I have been a nerd my entire life. But I have not always been a geek.
For those of you out there wondering what the difference is, I’ll give you a few basic examples:
As a nerd, I enjoy reading novels (all genres and lengths), writing stories, poetry, essays, etc., studying literature, listening to opera, and intellectual discussions.
As a geek, I enjoy watching Japanese anime, watching various movies and series, including Transformers, Doctor Who, Agents of Shield, The Avengers, etc., cosplay, listening to Japanese anime soundtracks (the lyrics are generally in Japanese – which I don’t speak), attending conventions, and buying toys.
I didn’t start to become a geek until I was in my 20’s. And even then, it was a slow process. Growing up, I enjoyed the typical 80’s and 90’s cartoons: XMen, Transformers, Jem, Captain Planet, Gummy Bears, Darkwing Duck, He-Man, Popples, TMNT. But the older I got, I sought these out less and less.
This changed after I was introduced to Samurai Jack.
I was already an adult by this point and had left everything but The Simpson’s behind. (Still watch them to this day – no matter how unfunny the episode may be. I miss the old days.) I can clearly remember sitting in my boyfriend’s grandfather’s basement. At exactly 7 o’clock, he said he had to watch this show on Cartoon Network.
I was instantly hooked.
The plotline was so simple, the graphics and dialogue plain, but the emotion this show garnered was unbelievable. All I wanted was for Jack to make it home. We all know what it’s like to want to go home, to return to the place where we rest our heads, and to want to protect those we love. That’s all Jack wanted. But Aku would never let him have it.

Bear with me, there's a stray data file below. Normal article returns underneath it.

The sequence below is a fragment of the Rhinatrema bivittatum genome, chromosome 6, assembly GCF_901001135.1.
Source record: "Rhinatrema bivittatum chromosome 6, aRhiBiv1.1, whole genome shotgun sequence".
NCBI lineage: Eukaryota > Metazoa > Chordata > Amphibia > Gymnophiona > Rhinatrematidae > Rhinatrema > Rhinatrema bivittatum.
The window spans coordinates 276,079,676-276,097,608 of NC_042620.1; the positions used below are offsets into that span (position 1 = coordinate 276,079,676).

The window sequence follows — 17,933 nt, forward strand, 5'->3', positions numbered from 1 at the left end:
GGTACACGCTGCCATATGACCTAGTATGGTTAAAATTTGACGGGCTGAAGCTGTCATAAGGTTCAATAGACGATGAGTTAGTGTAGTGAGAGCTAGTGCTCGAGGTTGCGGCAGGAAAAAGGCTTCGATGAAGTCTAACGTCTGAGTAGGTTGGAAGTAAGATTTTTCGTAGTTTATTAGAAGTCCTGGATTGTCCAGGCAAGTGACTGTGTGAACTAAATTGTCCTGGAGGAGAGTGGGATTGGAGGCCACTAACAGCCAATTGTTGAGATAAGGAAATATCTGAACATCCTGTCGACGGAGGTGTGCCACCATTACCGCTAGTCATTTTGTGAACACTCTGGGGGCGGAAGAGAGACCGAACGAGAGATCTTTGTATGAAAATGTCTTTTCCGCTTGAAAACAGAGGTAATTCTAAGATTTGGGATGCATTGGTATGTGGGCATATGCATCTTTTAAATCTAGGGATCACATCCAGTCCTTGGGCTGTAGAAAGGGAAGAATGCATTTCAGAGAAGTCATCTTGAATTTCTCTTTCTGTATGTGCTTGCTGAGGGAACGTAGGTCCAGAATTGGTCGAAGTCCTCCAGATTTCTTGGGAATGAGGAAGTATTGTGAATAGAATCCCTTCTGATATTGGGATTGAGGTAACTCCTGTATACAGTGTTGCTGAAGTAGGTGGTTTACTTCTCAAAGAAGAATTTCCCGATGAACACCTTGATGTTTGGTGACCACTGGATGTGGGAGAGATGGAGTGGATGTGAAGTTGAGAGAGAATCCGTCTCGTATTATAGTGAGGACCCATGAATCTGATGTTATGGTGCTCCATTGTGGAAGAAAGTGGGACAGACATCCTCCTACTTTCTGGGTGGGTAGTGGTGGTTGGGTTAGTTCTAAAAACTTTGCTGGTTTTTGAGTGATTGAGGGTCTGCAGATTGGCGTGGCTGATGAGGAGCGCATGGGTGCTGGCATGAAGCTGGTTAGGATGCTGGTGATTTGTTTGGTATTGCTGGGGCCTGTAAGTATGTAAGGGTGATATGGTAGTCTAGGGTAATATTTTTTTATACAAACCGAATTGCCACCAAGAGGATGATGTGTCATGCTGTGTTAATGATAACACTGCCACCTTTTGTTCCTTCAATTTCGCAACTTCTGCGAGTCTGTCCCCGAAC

And neither would Cartoon Network. Even though it’s been over a decade since the show ended, I’m still peeved that he never went home. My heart goes out to this fictional character.
But that’s how you know a show is well-done.
After Samurai Jack, I was introduced to other shows: Dragon Ball Z, Ronin Warriors, Gundam, Inuyasha, Yu Yu Hakusho, Zatch Bell!, and Death Note, among others. Each one has earned a special place in my heart and impacted my life. I sometimes wonder if my then-boyfriend, now-husband, would have never introduced me to this world, how different my life would be.
And I’ve come to one conclusion: it would be less rich.
For that is the impact that the culture of fandom has on people. It enhances and unites. Brings people from all walks of life together, allowing them to form bonds. Teaches us life lessons, touches our hearts, and gives us an escape.
Although my descent into fandom started slowly, I am now a full-fledge geek, completely immersed in all things fandom and geekdom. I can spend hours online looking at freshly released figures and pre-orders (everything from Adventure Time to Play Arts to Gundam to Fairy Tale to Spawn to Marvel statues), or binge-watching a new Anime show that has just been released, or hours looking at cosplay costumes or hours researching upcoming conventions, because that means I get to read about each one, look at the outfits and classes and celebrities and dream of one day getting to attend more than just a couple a year.
I feel fortunate that I was introduced to anime when I was. I’ve watched it grow and develop. I’ve watched the culture surrounding it do the same. And because of this, I’ve been able to grow and develop with it. There have been a number of series that have invoked countless emotions: I’ve been infuriated and despondent, touched and moved, ecstatic and impressed.
But most of all, I’ve been enriched. And I wouldn’t change a thing.
The images below is from one of my all-time favorite animes: Code Geass. If you’ve never watched it, all I’ll say is that it satisfied both the geek and nerd in me (just like Death Note did).